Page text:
“How to beat aches and pains if you enjoy bicycling”
by Nathan Wei, MD, FACP, FACR
Nathan Wei is a nationally known board-certified rheumatologist and author of the Second Opinion Arthritis Treatment Kit. It's available exclusively at this website... not available in stores.
Click here: Second Opinion Arthritis Treatment Kit
An excellent form of cardiovascular exercise is cycling.
What’s more it’s low impact which is a plus for people with arthritis. If you have arthritis there are a few things you need to know.
For instance, purchase cycling gloves. These will help protect your hands from the strain that comes from riding a lot. Properly padded gloves are useful in decreasing the shock of road riding. Remember if you ride too much you can develop hand pain due to pressure on the ulnar and median nerve in the wrists. These problems have been referred to as handlebar palsy!
For goodness sake, wear a light weight, well-ventilated helmet. And make sure your bike seat fits properly. If you ride a lot, beware of pudendal nerve problems that may develop and cause impotence!
The position that many bikes put you in may lead to neck strain. Consider a bike that allows a more upright position. Do neck stretching and strengthening exercises on a regular basis. If your neck does bother you, use a moist heating pad, a neck support pillow, a topical analgesic like Myorx, and over-the-counter analgesics.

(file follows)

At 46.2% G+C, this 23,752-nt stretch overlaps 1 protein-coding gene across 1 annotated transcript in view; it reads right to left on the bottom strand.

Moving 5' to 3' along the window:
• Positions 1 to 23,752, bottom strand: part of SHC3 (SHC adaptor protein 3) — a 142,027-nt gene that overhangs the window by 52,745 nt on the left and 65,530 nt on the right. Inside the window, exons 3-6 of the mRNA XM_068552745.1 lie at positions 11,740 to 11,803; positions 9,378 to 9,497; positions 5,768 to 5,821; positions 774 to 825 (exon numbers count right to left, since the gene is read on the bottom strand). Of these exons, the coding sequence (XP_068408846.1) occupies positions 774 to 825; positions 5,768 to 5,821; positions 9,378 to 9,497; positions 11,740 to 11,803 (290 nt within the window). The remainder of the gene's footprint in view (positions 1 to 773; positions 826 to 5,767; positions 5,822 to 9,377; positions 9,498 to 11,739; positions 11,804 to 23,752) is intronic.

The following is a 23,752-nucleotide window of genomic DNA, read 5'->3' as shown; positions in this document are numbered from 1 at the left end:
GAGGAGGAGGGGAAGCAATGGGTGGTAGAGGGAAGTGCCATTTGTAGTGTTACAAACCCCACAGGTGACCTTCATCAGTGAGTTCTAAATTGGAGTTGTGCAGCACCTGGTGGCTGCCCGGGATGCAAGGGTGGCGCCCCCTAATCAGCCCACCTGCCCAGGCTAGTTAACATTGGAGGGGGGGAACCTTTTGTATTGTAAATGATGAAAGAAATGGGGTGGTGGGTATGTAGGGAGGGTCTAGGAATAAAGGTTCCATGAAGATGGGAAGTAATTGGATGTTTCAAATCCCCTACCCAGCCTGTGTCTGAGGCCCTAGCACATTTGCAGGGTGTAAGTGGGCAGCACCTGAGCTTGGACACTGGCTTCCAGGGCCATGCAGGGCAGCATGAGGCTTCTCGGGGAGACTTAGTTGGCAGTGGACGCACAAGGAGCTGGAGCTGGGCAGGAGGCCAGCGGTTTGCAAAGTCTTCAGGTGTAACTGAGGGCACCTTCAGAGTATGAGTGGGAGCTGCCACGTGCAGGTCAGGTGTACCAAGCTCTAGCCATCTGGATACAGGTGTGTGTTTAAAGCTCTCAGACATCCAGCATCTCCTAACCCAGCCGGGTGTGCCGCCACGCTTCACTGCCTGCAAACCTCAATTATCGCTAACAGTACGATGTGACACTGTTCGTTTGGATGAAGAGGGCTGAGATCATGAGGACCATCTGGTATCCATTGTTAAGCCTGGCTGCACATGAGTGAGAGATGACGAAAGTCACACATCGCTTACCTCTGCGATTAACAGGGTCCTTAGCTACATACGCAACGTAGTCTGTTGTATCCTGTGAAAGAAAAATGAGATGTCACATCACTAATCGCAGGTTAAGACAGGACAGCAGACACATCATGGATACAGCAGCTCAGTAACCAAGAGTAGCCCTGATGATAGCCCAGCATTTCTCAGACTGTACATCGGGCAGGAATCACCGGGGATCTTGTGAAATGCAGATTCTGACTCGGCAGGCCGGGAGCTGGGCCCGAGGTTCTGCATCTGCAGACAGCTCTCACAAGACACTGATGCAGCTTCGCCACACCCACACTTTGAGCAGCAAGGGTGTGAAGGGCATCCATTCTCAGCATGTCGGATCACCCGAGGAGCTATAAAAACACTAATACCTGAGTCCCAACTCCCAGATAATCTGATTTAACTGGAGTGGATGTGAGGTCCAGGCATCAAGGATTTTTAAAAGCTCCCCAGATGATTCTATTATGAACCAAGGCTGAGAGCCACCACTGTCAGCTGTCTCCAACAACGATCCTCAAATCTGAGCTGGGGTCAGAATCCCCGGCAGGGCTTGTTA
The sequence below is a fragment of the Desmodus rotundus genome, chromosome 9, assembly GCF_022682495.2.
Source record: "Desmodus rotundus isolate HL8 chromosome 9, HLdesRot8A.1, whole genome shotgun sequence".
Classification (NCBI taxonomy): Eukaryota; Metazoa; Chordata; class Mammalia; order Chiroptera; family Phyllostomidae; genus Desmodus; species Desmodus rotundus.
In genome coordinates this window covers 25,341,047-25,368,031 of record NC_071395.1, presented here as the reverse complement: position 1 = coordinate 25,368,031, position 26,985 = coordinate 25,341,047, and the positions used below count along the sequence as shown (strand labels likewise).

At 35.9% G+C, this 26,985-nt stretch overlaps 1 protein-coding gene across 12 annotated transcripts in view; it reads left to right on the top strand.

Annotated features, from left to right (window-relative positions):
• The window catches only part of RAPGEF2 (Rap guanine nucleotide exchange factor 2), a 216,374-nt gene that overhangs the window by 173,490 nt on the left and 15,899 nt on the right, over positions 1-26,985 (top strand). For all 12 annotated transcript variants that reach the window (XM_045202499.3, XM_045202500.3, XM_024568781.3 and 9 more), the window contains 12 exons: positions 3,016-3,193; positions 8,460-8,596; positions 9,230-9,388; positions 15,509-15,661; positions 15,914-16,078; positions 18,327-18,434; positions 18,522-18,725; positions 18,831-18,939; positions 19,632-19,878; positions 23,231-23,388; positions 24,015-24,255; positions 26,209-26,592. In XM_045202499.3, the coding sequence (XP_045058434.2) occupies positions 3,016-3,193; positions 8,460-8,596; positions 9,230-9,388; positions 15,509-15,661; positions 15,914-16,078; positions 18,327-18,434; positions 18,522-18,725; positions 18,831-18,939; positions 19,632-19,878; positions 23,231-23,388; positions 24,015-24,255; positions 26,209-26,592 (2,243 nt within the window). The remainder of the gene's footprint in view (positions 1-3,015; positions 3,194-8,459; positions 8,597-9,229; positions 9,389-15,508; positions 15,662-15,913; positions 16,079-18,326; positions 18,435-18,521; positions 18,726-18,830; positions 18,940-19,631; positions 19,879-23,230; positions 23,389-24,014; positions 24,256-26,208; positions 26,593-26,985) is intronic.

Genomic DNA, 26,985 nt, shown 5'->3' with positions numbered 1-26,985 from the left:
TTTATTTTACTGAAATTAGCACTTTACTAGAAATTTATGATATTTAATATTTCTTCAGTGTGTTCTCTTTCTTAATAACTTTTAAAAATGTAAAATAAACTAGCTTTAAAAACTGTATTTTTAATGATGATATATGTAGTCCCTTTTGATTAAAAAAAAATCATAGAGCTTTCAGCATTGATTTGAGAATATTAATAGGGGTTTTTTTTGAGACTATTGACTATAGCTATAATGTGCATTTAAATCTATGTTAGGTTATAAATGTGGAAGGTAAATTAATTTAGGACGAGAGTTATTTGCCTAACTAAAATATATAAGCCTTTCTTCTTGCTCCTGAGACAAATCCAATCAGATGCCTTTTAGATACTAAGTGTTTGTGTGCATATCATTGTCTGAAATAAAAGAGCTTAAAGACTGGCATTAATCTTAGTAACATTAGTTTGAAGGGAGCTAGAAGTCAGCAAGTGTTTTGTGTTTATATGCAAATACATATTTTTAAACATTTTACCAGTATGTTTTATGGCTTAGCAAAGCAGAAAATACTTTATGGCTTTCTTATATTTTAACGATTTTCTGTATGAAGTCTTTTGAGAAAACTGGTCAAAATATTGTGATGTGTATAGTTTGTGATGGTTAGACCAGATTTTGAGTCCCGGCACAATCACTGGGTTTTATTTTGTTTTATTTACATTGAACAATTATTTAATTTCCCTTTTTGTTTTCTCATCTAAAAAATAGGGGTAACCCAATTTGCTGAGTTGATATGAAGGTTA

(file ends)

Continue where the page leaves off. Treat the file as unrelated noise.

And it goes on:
The same position can put a tremendous strain on your back. Take frequent stretching breaks. Work on stretching and strengthening exercises for your low back. Usually, extension exercises are best for the back in people who are cycling enthusiasts. Check the position of your seat. Is it too far back or too far forward?
Knee pain can result if you’re doing too many hills. This puts a lot of strain on the quadriceps and patellar tendons in the knee. Stretching before you ride is key. Also, shift your gears to as low a gear as possible.
When you ride for an extended time your shoulders might feel it also. Stretching beforehand and afterwards can go a long way to minimizing this problem. Try to be conscious of not hunching your shoulders.
Indoor cycling is a good alternative during nasty weather. A recumbent indoor bike puts less strain on the low back, neck, and shoulders. As with outdoor riding make sure the seat and pedals are properly adjusted. Also make sure the tension is not set too high. Stretching and warming up properly can pay big dividends.
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